Mexico Overhauls Federal Labor Law in Workers’ Favor
Mexico Overhauls Federal Labor Law in Workers’ Favor
On May 1, 2019, International Workers’ Day, Mexico published amendments to its Federal Labor Law in the Federal Official Gazette and secured the right of Mexican workers to organize and enter into collective bargaining agreements. The Mexican Senate voted 120 to 0 to pass the Labor Reform Decree, which will regulate amendments made to Mexico’s Federal Constitution in February 2017. 1 The Decree also ensures Mexico’s compliance with Convention No. 98 of the International Labor Organization and memorializes the labor reforms that President Andrés Manuel López Obrador promised to implement when he negotiated the United States – Mexico – Canada Agreement (“USMCA”) in November of 2018. 2
The Decree outlines Mexican workers’ right to engage in collective bargaining and to organize and join a union. The right to freely organize is coupled with union members’ right to a personal, free and secret vote. Importantly, the Decree states that workers may not be forced to join a union. These changes are major. They are meant to alter the fabric of Mexican labor relations by creating independent unions and workplaces free from coercion, discrimination and violence.
Prior to these changes, Mexican unions were largely controlled by companies. For decades, Mexican workers did not have the right to organize freely, there were no democratic elections, and labor contracts were negotiated with little input from workers. Companies often entered into “protection agreements” by recognizing unions and signing contracts, creating “white unions” or “protection unions” that represented the interests of the companies, not the workers. Now, the law requires proof that a union represents the majority of workers and that those workers consent to any proposed union contracts. Before entering into a collective bargaining agreement, a union must prove that it represents the interest of the workers it represents by obtaining a certificate of representation from the federal conciliation entity created by the Decree. The same certificate will be necessary in order for a strike to begin.
With respect to workers’ voting rights, the personal, free and secret vote of workers is required before a collective bargaining agreement is concluded, for the election of union leadership, and the resolution of inter-union conflicts. Union representatives must secure at least 30% of the vote of workers participating in the election process. These new voting mechanisms are meant to ensure the eradication of “protection unions” from Mexico’s labor landscape.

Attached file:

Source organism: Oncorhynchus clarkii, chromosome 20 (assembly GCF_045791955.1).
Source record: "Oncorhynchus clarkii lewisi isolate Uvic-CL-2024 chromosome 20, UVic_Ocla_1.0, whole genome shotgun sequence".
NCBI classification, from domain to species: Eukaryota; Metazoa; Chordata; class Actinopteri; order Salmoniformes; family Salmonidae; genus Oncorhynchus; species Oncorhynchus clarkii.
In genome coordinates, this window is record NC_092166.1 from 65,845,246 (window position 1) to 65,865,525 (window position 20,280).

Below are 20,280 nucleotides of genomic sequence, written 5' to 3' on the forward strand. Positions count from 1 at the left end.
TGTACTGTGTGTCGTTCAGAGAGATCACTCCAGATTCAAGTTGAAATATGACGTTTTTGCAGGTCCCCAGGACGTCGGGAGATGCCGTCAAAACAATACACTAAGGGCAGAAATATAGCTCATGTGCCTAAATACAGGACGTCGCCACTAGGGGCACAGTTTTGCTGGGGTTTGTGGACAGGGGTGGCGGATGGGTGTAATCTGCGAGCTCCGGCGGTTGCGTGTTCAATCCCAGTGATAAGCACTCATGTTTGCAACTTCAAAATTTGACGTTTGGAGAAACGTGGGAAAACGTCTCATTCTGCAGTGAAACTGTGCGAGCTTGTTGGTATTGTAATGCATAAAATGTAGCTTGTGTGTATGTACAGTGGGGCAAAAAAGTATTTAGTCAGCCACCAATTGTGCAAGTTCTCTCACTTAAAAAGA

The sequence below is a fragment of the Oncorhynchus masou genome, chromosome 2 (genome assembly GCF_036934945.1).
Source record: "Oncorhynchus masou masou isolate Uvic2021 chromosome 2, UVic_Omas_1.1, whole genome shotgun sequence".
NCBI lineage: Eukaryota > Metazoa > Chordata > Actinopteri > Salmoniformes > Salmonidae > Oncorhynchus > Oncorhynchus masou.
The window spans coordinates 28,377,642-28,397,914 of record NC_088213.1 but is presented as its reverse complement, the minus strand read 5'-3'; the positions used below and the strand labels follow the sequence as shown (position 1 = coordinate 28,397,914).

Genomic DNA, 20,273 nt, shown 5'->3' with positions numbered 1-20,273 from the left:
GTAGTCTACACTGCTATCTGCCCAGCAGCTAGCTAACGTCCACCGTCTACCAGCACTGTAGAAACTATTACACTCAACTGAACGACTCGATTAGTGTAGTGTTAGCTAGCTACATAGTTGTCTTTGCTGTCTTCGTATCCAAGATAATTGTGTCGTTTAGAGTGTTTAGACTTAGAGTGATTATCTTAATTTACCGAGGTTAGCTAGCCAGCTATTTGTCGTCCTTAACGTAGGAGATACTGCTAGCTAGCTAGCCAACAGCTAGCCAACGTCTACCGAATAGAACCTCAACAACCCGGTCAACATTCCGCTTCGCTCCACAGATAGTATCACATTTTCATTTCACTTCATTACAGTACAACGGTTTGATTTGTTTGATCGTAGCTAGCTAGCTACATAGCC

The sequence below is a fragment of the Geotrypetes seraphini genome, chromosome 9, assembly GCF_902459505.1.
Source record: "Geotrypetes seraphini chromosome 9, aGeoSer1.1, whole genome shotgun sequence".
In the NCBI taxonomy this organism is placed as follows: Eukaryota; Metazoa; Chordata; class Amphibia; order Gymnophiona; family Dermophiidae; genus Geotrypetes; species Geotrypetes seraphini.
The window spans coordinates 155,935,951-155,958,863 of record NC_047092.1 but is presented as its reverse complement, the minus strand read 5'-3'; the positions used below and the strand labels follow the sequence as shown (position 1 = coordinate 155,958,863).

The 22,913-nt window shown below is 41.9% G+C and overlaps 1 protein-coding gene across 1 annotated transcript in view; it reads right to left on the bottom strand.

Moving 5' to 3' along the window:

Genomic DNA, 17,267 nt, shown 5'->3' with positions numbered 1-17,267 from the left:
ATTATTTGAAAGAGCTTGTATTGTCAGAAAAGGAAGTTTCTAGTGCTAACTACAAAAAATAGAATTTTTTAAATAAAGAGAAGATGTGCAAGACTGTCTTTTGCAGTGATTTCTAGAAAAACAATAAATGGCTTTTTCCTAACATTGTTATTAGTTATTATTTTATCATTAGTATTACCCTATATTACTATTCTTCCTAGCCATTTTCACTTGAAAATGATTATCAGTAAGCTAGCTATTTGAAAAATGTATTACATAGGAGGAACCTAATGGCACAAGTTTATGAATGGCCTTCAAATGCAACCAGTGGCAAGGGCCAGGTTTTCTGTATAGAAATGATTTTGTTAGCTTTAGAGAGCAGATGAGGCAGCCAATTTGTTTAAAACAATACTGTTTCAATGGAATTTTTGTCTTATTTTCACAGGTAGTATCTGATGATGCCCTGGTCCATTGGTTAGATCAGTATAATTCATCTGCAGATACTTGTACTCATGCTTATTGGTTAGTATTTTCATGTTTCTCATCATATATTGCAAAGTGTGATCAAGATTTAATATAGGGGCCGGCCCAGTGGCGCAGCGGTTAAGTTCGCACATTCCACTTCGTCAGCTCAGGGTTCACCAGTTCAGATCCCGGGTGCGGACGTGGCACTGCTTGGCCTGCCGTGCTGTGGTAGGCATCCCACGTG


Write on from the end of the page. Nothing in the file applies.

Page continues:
Labor Justice Reform
The Decree also includes major changes to Mexico’s labor justice system. State and federal labor courts, resolving labor disputes as a part of the judiciary, will replace current Conciliation and Arbitration Boards. Conciliatory efforts must now take place in a single, mandatory hearing before a matter reaches a labor court. The Federal Conciliation and Labor Registration Center will preside over these conciliatory procedures and register labor organizations, union contracts and internal work rules. State-level conciliation centers will only preside over conciliation procedures. Changes to the labor justice system will be implemented within the next three years.
The Mexican Senate passed the Decree before its close of session in anticipation of the American Senate reviewing these changes within the context of USMCA. Annex 23-A of USMCA requires Mexico to pass and implement certain labor reforms, essentially bringing Mexican labor law in line with U.S. labor law. Mexico has now passed the Decree, but the U.S. has made clear that it will not ratify USMCA unless Mexico can show that it will implement these changes.
Impact on Employers
These changes are likely to engender a global effect given the potential for independent unionization to lead to pay raises and other company concessions in a country where the minimum wage is currently around $5 USD.
Employers with a workforce presence in Mexico should revisit existing labor relations policies and prepare for a significant increase in independent unionization. Employers should also review any existing union contracts to ensure compliance with the Decree’s mandates.
Most immediately, the Decree requires certain human resources changes. Employers must:
- Provide employees with an opportunity, in their individual contracts, to designate a beneficiary who will receive payment of their salary and accrued benefits in case of death or disappearance.
- Provide employees access to all information concerning their income and deductions, including pay stubs, whether in printed form or by other means. (Online Digital Tax Receipts may replace printed pay stubs.)
- Implement policies and protocols addressing the prevention of gender discrimination, violence and sexual harassment and the elimination of forced labor and child labor.
 Amendments to Mexico’s Federal Constitution Articles 103 and 123, in effect since February 24, 2017, promulgated changes to the labor justice system in Mexico by creating specialized labor courts, centralizing collective bargaining agreements and union organization registration, requiring unions to prove that they represent a majority of a company’s workers before executing a collective bargaining agreement, and guaranteeing personal, free and secret voting.
 In September of 2018, Mexico ratified Convention No. 98 of the International Labor Organization, which protects the rights of union members to organize freely and participate in collective bargaining. Convention No. 98 will enter into force on November 23, 2019.